Foxtons raises £335m in IPO

The eye-catching estate agent is now valued at £649m. It could be perfect timing from majority shareholder BC Partners.

by Emma Haslett
Last Updated: 23 Oct 2014
As Colin Clive said in 1931 film Frankenstein: ‘It’s alive’. Yep, swanky estate agent Foxtons floated on the stock market this morning, raising £335m in the process.

Shares were priced at 230p – at the top end of estimates – valuing the company at £649m. The Times reported yesterday that the IPO was seven times over-subscribed, so it was no surprise that almost as soon as the market had opened, prices jumped to 280p. They’ve been hovering around the 278p mark ever since.

We’ve said it before: it’s vindication for majority shareholder BC Partners, which was widely mocked after it bought the estate agent for £360m in 2007, months before the sky fell in on the UK property industry.

At the time, even it admitted the acquisition was a ‘mistake’. But having almost made its money back on just 60% of the business, we doubt it would say that now…

It’s the latest in a series of residential property IPOs which suggest the market has staged a glorious return: this year alone, housebuilder Crest Nicholson and estate agent Countrywide have both made their own stock market debuts, while property search website Zoopla is expected to float for as much as £1bn in the next few months.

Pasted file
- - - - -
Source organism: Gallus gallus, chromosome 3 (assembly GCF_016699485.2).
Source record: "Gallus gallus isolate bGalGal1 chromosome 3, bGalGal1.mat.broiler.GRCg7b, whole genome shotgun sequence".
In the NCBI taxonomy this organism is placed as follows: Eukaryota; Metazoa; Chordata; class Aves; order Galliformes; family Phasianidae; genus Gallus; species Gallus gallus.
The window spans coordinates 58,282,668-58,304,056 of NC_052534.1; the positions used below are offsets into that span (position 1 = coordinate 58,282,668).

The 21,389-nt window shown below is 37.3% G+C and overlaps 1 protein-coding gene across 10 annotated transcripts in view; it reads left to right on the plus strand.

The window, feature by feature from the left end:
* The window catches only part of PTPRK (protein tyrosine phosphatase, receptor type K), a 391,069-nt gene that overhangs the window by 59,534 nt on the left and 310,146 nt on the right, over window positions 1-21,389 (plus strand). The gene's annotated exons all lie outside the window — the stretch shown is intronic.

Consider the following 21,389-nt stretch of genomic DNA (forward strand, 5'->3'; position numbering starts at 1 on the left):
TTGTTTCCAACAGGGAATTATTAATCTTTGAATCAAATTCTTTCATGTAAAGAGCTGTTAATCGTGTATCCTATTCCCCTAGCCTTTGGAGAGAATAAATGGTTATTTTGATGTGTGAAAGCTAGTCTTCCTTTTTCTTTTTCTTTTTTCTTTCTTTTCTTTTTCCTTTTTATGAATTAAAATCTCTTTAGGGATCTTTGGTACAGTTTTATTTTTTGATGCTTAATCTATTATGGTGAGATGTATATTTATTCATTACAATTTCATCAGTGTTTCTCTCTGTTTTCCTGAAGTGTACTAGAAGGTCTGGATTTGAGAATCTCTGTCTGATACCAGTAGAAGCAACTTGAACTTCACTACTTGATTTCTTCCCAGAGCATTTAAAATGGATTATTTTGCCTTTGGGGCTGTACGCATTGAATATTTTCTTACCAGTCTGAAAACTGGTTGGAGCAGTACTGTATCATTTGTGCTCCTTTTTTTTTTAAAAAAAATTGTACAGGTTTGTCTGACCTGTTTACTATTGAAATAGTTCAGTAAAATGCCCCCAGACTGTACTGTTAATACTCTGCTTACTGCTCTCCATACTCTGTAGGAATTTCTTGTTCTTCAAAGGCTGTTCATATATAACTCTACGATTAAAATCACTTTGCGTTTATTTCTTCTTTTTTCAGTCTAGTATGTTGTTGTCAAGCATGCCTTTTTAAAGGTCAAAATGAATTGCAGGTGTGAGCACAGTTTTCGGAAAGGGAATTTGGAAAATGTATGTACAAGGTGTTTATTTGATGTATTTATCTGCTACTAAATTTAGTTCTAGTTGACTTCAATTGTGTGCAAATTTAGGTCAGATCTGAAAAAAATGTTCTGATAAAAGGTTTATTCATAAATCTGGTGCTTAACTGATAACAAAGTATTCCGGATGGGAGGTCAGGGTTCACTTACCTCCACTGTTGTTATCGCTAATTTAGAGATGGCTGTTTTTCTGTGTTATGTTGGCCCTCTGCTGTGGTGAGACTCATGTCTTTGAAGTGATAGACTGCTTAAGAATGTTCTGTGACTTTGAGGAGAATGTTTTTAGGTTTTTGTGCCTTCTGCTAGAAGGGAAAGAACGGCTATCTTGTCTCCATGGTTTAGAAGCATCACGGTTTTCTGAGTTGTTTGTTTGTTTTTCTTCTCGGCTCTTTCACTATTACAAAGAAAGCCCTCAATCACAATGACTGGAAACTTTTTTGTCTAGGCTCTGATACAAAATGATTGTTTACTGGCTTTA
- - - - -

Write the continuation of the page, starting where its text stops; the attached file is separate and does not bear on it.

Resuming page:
But critics have argued that the flotation of (and subsequent buying frenzy over) London-based Foxtons is another symbol that the housing in the market is spiraling out of control.

With figures like the ones published this week by the Office for National Statistics, which show house prices in London have risen by 9.7% over the past year (in comparison with the rest of England’s 0.8% rise), those concerns are pretty justified.

Despite George Osborne’s attempt this week to deny there’s a bubble (‘let’s not pretend there is a housing boom’, he said on Wednesday, citing mortgage approvals, which are still well down), prices in the capital are only likely to go in one direction.

Some critics, though, point to the fact that all this optimism is because of government intervention (in the form of the much-maligned Help to Buy scheme), which is essentially an artificial ‘crutch’ for the market – not the best way to create long-term, sustainable recovery.

So Foxtons (or BC Partners) was wise to cash in on the burgeoning market while could. It’ll be interesting to see what happens next. If the market continues to grow, that’s one thing. But if things come crashing down around our ears again, Foxtons will earn a reputation as an ‘Indiana Jones’ company: its owners grab their hats just before the economic walls close in…

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